The early view of shipment volumes for the traditional PC market is in for the second quarter, and they are quite good. While COVID-19 caused companies, schools, and communities worldwide to lockdown during the quarter, demand for PCs went through the roof, growing by 11.2% year over year, according to IDC’s preliminary numbers for the quarter. Further proof that the PC remains not just relevant, but hugely important to businesses, students, and consumers.
While we are still early in the process of processing the data, one thing seems clear: All the major vendors grew their shipments of traditional PCs (notebooks, desktop, and workstations) during the quarter. Apple, Acer, and HP all enjoyed double-digit year-over-year growth, and HP’s more than 18 million units placed it at the top with a market share of 25%. Lenovo was right behind, followed by Dell, Apple, and Acer. Early in the quarter, we saw HP placing large notebook orders with ODMs, a seemingly risky bet during uncertain times that clearly paid off for the company.
Around the world, as communities headed into lockdown, purchases of PCs—specifically notebooks—ramped up dramatically. Across the market, we saw vendors working throughout the quarter to try to replenish channels that sold out of stock as companies rushed to outfit workers shifting to work from home, schools scrambled to equip students to learn from home, and consumers grabbed up PCs to make their shelter-at-home quarantines more bearable.
We saw some supply-chain challenges carry over from the first quarter in China during the early part of the quarter. But as production ramped back up, the bigger challenge proved to be around logistics and skyrocketing costs to transport finished PCs out of China to markets around the world. Today, most of those challenges have abated, thanks in part to an uptick in passenger airlines shifting their focus to moving freight.
One of the other key shifts during the quarter was a massive move by buyers to online purchases. As you might imagine, with many traditional PC channels closed or operating under restricted access and hours, both commercial and consumer buyers shifted their purchases to online channels. We are still working to understand the extent of this shift but will be watching to see if this change becomes permanent in the coming quarters.
Strong Chrome Volumes
Operating-system splits for the quarter are still a work in progress, but early indications show that all the major OSes—Windows, macOS, and Chrome—saw strong volumes in the quarter. However, early signs point to a particularly good Chrome quarter driven by education buying in the US, but with reasonable strength in both traditional commercial and consumer, too.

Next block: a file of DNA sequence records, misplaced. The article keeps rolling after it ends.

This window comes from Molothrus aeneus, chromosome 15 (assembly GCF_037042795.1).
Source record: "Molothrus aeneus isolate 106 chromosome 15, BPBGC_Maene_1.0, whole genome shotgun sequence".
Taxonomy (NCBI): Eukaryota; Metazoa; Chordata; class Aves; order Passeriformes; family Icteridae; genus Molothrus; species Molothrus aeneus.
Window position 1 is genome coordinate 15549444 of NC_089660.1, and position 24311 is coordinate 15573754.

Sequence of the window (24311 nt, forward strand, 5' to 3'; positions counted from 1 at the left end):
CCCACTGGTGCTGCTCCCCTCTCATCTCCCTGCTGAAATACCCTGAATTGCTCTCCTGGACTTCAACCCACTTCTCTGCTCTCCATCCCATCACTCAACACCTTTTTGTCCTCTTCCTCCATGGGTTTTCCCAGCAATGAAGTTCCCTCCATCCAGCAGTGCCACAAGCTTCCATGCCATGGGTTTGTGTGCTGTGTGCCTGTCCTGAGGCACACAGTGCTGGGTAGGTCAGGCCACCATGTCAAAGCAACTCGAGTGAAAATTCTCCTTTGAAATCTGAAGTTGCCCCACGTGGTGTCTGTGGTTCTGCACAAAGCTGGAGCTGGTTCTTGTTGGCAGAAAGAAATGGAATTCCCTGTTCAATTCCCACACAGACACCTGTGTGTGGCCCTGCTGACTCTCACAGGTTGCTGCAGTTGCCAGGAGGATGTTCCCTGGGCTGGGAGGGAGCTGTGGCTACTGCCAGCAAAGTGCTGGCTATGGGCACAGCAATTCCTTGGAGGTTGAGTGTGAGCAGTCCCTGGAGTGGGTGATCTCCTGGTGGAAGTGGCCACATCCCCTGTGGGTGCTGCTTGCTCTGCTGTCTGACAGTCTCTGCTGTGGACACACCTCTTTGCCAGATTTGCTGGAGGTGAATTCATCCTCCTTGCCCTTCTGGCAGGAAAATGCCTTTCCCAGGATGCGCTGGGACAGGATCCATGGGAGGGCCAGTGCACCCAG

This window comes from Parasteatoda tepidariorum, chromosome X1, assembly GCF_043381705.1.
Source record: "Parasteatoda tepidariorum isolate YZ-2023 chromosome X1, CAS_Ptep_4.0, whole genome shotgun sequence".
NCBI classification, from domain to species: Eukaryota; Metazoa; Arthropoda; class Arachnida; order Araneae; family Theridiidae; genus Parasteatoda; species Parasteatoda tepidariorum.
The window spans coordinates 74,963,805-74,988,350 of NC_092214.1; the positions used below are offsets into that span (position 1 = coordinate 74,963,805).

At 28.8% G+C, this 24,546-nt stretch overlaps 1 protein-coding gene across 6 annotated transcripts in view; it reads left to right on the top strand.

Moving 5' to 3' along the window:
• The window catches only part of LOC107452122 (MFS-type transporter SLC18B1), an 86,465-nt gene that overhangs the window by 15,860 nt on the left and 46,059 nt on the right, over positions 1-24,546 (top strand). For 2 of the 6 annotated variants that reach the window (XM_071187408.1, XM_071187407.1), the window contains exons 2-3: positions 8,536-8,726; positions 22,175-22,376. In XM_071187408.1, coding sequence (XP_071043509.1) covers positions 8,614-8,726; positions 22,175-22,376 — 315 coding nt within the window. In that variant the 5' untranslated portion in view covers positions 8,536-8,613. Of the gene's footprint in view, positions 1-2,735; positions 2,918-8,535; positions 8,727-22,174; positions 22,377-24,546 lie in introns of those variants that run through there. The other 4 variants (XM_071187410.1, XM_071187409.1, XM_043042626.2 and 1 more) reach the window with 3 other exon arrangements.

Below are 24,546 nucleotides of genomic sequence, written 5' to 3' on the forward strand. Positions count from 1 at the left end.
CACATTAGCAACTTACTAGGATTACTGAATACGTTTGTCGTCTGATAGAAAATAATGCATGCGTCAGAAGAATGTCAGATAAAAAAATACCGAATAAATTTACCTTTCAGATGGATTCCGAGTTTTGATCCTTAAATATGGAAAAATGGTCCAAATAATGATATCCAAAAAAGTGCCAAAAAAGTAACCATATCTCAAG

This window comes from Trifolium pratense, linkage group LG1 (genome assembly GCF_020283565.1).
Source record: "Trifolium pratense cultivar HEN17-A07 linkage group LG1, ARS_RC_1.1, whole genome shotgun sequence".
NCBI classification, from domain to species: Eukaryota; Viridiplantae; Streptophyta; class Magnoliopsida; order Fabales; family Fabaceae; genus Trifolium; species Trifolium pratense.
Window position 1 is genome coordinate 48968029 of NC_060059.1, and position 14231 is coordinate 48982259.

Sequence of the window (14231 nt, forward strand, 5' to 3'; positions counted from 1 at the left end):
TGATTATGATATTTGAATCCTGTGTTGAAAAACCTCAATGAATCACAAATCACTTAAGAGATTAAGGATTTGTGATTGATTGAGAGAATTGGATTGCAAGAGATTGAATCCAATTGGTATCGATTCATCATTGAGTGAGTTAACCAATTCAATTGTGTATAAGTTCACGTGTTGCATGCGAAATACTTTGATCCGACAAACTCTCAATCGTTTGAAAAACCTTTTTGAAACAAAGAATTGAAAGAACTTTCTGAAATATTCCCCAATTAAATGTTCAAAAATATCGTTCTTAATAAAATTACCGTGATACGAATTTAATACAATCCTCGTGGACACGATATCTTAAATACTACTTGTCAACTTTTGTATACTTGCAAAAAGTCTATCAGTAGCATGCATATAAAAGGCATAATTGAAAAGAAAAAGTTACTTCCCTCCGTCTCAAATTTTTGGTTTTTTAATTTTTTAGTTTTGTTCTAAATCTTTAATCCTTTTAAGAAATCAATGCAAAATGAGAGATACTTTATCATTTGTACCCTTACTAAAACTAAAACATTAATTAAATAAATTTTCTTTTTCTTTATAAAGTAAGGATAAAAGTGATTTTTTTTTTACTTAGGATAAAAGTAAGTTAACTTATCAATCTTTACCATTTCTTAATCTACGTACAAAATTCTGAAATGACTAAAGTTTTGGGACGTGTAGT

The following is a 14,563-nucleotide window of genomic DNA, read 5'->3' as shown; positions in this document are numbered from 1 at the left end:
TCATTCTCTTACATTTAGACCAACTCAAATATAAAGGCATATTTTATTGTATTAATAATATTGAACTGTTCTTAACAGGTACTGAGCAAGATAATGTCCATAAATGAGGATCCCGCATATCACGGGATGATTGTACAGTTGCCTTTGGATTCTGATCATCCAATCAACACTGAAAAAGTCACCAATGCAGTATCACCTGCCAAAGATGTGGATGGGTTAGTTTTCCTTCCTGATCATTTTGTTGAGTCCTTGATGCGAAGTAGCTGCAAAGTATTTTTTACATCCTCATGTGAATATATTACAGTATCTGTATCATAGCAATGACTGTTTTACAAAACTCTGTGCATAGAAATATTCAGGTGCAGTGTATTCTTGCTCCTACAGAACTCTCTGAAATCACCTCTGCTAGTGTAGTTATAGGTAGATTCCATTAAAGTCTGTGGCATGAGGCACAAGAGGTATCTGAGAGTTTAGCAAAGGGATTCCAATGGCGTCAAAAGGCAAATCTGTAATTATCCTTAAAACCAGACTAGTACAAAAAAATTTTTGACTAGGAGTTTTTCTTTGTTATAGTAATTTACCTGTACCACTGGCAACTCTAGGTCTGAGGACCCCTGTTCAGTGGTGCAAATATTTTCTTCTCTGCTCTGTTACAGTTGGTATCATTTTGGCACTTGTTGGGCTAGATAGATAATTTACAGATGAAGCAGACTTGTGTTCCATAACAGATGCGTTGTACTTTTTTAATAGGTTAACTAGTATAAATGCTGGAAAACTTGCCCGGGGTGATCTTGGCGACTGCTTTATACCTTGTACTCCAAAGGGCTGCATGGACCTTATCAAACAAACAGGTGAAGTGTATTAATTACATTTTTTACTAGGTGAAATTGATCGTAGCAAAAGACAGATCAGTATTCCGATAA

We saw education purchases of Chromebooks in the US pulled ahead to the second quarter, ahead of the traditional buying season, as schools moved to outfit students for learning at home. There are some indications that this buying has continued into the third quarter, as schools prepare for a challenging fall semester that could require additional distance learning scenarios. One of the critical questions, as we look ahead, is where school districts are going to find the money to continue buying large volumes of Chromebooks. Many face looming budget cuts driven by tax revenue declines. While current government stimulus helps offset this, it is unlikely to make up all the difference, especially for schools that were not already planning 1-to-1 device deployments for students.
While schools drove the bulk of purchases, we also saw businesses and consumers buying more Chromebooks during the quarter, too. And we also saw a notable uptick in low-priced Chromebooks based on Media Tek ARM-based processors.
Now, in early July, we have continued to see strong PC shipments into the channel. But, at some point, the global recession is going to impact the PC market. It has already slowed small-business purchases, and eventually, larger companies and consumers will slow their purchases as they make plans to weather the downturn.
Regardless, the degree to which both the commercial side of the business (including education) and the consumer side saw growth during the early days of this pandemic bodes well for the PC industry long term. When things took a turn for the worse, people turned to the PC. The PC remains crucial to how employees get work done, how students learn, and how many people relax, play games, and consume entertainment. While there are undoubtedly challenging times ahead, I am excited to see how the industry will evolve its offerings over the next 18 months to accommodate our next normal.